Please use this identifier to cite or link to this item: http://hdl.handle.net/10397/22086
Title: Role of hepcidin in murine brain iron metabolism
Authors: Wang, S
Fu, L
Duan, X
Crooks, DR
Yu, P
Qian, Z
Di, X
Li, J
Rouault, TA
Chang, Y
Keywords: Aging
Brain iron metabolism
Ferroportin1
Hepcidin
Murine
Issue Date: 2010
Publisher: Birkhauser Verlag Ag
Source: Cellular and molecular life sciences, 2010, v. 67, no. 1, p. 123-133 How to cite?
Journal: Cellular and Molecular Life Sciences 
Abstract: Brain iron homeostasis is maintained by a balance of both iron uptake and release, and accumulating evidence has revealed that brain iron concentrations increase with aging. Hepcidin, an iron regulatory hormone produced by hepatocytes in response to inflammatory stimuli, iron, and hypoxia, has been shown to be the long-sought hormone responsible for the regulation of body iron balance and recycling in mammals. In this study, we report that hepcidin is widely expressed in the murine brain. In cerebral cortex, hippocampus and striatum, hepcidin mRNA levels increased with aging. Injection of hepcidin into the lateral cerebral ventricle resulted in decreased Fpn1 protein levels in cerebral cortex, hippocampus, and striatum. Additionally, treatment of primary cultured neurons with hepcidin caused decreased neuronal iron release and Fpn1 protein levels. Together, our data provide further evidence that hepcidin may be involved in the regulation of brain iron metabolism.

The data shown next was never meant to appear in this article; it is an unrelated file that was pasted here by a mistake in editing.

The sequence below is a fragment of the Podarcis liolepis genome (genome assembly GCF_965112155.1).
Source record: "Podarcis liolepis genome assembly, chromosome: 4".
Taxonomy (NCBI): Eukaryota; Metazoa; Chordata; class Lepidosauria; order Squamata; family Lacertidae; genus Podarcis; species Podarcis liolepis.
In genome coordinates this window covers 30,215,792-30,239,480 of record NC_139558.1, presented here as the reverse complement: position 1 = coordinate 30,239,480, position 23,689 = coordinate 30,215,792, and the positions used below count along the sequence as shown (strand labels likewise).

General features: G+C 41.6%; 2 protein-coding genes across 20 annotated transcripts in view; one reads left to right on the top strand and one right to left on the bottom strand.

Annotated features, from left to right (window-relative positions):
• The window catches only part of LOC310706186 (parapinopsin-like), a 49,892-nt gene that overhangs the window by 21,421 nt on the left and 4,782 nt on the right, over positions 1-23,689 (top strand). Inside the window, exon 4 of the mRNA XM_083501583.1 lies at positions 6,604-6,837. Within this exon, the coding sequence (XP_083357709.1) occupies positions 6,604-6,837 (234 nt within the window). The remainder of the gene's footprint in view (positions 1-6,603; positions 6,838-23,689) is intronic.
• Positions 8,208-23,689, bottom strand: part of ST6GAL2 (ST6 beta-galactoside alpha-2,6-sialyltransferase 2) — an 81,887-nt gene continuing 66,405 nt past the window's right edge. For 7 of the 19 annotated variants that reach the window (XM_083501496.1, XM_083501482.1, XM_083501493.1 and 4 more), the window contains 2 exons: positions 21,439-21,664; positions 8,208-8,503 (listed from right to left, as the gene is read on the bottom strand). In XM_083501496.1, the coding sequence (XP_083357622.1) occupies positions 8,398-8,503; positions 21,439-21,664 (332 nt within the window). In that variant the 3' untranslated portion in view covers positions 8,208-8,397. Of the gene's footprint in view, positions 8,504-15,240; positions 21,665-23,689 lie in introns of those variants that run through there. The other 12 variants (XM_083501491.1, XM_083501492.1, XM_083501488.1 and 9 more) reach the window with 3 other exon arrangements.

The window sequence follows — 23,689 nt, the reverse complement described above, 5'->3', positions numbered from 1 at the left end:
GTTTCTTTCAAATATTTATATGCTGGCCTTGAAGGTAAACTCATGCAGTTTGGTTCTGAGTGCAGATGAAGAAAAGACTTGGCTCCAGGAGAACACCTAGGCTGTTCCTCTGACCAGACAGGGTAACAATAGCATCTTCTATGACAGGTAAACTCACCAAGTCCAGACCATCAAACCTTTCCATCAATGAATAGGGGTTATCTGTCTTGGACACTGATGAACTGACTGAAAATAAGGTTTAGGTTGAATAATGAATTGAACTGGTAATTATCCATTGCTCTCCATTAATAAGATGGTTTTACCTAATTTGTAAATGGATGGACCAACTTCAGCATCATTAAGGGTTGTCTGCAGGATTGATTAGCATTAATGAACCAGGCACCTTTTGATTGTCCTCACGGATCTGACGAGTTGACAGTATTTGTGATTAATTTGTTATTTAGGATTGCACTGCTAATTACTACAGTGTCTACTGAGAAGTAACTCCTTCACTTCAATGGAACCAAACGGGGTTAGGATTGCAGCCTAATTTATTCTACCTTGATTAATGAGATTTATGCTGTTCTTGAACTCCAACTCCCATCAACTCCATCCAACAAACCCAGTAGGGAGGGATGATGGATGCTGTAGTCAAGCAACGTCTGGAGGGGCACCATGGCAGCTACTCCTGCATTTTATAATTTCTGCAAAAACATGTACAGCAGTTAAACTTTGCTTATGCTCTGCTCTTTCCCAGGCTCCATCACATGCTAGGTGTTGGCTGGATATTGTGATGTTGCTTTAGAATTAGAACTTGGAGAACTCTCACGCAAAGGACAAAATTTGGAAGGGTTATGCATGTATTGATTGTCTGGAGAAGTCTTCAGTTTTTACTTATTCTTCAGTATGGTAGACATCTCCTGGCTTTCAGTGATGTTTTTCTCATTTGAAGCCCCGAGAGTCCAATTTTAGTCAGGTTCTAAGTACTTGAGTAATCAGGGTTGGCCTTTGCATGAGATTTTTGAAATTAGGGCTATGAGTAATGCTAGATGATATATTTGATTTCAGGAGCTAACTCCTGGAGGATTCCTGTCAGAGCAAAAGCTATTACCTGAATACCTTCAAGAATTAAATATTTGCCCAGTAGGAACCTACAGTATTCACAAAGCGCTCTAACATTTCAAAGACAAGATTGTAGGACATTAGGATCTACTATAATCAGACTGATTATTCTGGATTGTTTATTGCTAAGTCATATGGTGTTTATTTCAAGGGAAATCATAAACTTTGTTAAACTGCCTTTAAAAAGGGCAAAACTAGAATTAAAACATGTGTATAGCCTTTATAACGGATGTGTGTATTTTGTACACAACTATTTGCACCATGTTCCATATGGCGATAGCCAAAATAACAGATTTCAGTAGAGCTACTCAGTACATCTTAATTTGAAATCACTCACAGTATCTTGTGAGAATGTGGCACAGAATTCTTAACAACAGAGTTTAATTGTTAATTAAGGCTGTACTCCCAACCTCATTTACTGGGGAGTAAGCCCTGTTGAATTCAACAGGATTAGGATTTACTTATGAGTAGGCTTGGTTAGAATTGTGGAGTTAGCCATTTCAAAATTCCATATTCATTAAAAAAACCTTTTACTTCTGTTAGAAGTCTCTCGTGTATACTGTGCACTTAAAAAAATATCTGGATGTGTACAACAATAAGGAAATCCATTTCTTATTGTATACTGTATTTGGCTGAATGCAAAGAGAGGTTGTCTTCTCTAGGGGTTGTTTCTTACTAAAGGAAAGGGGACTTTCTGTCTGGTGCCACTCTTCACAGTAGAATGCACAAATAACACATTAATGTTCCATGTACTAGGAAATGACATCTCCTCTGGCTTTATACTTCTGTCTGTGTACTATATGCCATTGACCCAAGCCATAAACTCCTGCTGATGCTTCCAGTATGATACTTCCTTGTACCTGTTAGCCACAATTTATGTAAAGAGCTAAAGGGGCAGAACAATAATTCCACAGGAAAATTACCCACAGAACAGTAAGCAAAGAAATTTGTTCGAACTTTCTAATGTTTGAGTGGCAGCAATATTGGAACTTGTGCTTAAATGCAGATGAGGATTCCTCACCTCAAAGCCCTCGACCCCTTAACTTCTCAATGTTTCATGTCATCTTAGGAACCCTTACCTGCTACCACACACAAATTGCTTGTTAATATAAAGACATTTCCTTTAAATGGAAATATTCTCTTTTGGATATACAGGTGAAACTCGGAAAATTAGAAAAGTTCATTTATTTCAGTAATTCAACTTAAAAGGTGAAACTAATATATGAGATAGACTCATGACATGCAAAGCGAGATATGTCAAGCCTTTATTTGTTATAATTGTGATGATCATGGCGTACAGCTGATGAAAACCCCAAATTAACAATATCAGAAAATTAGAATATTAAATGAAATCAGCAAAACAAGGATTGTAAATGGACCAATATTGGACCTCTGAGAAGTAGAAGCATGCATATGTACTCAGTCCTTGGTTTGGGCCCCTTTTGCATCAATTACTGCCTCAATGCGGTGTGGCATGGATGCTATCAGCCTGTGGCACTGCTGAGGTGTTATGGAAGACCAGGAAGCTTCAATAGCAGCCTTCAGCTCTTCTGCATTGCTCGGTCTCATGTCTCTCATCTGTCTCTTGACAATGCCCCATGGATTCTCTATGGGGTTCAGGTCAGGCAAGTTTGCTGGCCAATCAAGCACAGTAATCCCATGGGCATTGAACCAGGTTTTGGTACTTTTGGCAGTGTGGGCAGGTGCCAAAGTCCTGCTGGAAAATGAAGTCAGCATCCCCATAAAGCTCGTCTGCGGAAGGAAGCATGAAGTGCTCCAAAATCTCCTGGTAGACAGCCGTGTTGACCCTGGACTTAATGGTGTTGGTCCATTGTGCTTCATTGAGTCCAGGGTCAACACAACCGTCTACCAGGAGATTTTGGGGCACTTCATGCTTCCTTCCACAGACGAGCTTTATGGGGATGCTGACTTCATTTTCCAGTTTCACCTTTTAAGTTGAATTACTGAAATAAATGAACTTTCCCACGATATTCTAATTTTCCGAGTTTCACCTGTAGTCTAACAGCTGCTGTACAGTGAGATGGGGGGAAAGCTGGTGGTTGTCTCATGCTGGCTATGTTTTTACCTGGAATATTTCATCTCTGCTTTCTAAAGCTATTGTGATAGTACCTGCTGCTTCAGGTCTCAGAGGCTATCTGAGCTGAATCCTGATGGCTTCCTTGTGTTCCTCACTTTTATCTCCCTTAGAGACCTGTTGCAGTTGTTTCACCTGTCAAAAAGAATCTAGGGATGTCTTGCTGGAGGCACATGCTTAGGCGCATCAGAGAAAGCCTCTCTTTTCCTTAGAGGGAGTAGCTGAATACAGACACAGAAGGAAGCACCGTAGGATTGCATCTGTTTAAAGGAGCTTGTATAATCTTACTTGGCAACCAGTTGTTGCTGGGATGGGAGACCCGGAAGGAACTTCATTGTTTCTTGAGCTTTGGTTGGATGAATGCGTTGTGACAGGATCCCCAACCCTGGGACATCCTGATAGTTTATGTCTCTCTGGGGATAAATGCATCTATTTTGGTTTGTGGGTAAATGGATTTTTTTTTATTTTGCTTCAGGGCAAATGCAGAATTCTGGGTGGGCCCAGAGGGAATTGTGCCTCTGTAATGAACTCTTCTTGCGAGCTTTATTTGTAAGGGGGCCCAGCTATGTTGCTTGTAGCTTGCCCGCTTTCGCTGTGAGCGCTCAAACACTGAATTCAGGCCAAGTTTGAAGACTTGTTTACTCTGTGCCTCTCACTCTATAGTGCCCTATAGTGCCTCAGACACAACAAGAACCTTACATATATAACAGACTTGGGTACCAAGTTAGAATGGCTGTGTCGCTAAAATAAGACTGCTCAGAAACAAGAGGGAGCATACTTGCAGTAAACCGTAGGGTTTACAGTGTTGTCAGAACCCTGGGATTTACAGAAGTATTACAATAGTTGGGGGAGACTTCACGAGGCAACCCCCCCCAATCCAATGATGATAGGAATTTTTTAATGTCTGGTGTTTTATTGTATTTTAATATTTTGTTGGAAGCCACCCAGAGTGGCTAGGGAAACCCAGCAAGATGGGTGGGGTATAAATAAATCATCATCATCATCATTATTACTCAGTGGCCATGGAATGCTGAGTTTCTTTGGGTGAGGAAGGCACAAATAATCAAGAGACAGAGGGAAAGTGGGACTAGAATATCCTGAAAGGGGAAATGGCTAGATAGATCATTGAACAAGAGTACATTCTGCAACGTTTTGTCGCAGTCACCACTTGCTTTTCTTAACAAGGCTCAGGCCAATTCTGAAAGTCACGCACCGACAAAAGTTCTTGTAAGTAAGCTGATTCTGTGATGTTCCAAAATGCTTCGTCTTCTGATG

URI: http://hdl.handle.net/10397/22086
DOI: 10.1007/s00018-009-0167-3
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